Sometimes you want a picture in your document to be lighter so it doesn’t interfere with text. You can do that by adjusting the transparency of the picture.
The bad news is that you have to take a few extra steps to make your whole picture transparent. You'll need to put your photo inside a shape first, and then change the transparency. Here’s how it works:
Make the whole picture transparent using a shape picture fill
Add a shape, such as a rectangle.
Right-click it, and then click Format Shape.
Under Fill, click Picture or texture fill, and insert the picture.
Move the transparency slider until the picture is as light as you want.
If you want, remove the shape outline.
Tip: If you change the original size ratio of your shape by dragging it, the picture you insert into the shape may be skewed. Also, some pictures may not fit perfectly into certain shapes. You can make adjustments to the appearance of your picture by resizing your shape or by using the Offset settings below the transparency slider.
Note: If you're using PowerPoint, you can make a picture transparent and use it as a slide background.
Make part of a picture transparent
You can make one color in a picture transparent by using the built-in transparency feature. A word of caution: areas that seem to be a single color (for example, green leaves) might actually be made up of a range of subtle color variations, and you might not get the effect you want. Setting a transparent color works best with simple, solid-color pictures, such as clip art.
Important: Unlike making an entire picture transparent, making only one color transparent is possible only in an object that's inserted as a picture, not inside a shape. If your picture is inserted in a shape as fill, as described above, the Set Transparent Color option is not available.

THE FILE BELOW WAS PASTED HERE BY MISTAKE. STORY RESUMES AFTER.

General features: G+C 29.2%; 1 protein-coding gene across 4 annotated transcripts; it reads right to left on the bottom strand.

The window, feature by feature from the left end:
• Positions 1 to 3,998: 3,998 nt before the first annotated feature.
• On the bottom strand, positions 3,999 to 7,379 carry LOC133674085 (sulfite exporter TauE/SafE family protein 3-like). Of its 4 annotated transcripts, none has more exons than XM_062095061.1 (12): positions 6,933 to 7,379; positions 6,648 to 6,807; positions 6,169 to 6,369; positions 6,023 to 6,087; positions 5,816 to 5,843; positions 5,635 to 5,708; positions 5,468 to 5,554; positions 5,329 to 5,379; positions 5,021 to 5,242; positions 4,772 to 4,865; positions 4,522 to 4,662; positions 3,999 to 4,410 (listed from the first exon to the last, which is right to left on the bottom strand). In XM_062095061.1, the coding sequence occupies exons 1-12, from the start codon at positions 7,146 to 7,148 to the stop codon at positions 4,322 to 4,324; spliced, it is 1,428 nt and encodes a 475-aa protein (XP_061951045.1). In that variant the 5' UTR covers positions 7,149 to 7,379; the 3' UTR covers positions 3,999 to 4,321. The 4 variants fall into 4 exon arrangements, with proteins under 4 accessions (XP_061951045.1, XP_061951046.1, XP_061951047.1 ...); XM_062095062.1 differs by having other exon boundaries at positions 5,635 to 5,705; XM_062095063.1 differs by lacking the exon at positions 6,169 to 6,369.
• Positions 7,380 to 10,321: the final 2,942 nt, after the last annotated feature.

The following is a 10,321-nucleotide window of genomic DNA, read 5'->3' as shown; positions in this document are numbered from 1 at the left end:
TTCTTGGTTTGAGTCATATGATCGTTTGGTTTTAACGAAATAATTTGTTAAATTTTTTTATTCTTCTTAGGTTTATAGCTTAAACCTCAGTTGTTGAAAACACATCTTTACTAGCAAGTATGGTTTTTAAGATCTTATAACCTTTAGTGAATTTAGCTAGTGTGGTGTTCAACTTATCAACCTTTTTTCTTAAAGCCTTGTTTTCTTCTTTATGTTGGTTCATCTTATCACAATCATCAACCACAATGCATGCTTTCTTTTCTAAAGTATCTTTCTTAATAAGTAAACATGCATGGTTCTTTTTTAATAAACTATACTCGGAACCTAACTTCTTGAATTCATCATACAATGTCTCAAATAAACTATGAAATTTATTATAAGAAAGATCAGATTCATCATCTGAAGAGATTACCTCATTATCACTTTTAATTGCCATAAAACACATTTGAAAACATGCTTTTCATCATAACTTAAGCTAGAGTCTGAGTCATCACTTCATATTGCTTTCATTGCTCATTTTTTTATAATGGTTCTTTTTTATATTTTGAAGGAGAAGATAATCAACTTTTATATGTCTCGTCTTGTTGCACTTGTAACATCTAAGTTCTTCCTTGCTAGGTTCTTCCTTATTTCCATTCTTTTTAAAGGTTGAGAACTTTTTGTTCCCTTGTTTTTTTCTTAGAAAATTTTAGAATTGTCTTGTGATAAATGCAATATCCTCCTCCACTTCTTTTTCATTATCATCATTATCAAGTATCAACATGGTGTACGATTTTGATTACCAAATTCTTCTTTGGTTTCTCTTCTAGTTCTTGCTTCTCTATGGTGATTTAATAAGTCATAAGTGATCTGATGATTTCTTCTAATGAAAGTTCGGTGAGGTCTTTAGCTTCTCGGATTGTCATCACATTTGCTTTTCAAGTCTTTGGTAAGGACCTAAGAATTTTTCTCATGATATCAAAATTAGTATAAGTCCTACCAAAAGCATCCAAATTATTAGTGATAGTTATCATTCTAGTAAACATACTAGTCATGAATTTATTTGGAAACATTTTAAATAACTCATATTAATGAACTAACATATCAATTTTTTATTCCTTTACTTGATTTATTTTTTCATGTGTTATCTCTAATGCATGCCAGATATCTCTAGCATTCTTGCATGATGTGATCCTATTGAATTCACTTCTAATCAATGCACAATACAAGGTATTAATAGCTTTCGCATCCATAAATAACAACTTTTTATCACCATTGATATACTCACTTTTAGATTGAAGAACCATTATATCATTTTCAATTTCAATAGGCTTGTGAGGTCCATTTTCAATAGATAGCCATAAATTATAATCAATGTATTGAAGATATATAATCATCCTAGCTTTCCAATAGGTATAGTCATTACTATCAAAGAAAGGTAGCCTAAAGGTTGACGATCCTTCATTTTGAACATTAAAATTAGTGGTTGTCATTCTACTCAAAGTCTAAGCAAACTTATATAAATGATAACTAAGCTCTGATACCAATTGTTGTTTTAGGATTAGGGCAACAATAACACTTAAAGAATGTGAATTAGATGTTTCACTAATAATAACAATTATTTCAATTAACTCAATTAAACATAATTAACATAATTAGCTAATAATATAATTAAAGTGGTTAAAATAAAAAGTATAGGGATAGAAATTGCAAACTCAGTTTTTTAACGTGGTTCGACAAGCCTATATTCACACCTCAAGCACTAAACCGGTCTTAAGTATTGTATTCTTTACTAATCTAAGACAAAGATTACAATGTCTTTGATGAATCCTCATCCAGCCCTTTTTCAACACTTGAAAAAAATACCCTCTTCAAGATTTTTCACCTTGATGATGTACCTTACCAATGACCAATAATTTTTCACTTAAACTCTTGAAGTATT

Double-click the picture, and when Picture Tools appears, click Picture Tools Format > Color.
Click Set Transparent Color, and when the pointer changes, click the color you want to make transparent.
In the picture below, the leaves are composed of several colors of green, so only part of the leaves are made transparent, which makes it difficult to see the transparent effect. Repeating the process with a different color will remove the transparency from the first color. To undo color changes, click Reset Picture in the Adjust group.
Note: When you print pictures with transparent areas, the transparent areas are the same color as the paper. On your screen or a website, the transparent areas are the same color as the background.
Instead of making a picture transparent, you may want to change the brightness or contrast of it.
Tip: If you have an image editing app, you can use it to make your picture transparent. Then save the picture in a format that preserves transparency information (such as a Portable Network Graphics (.png) file), and insert the file into your Office document.
If you have comments or suggestions regarding these features, feel free to share them on the Office User Voice forum.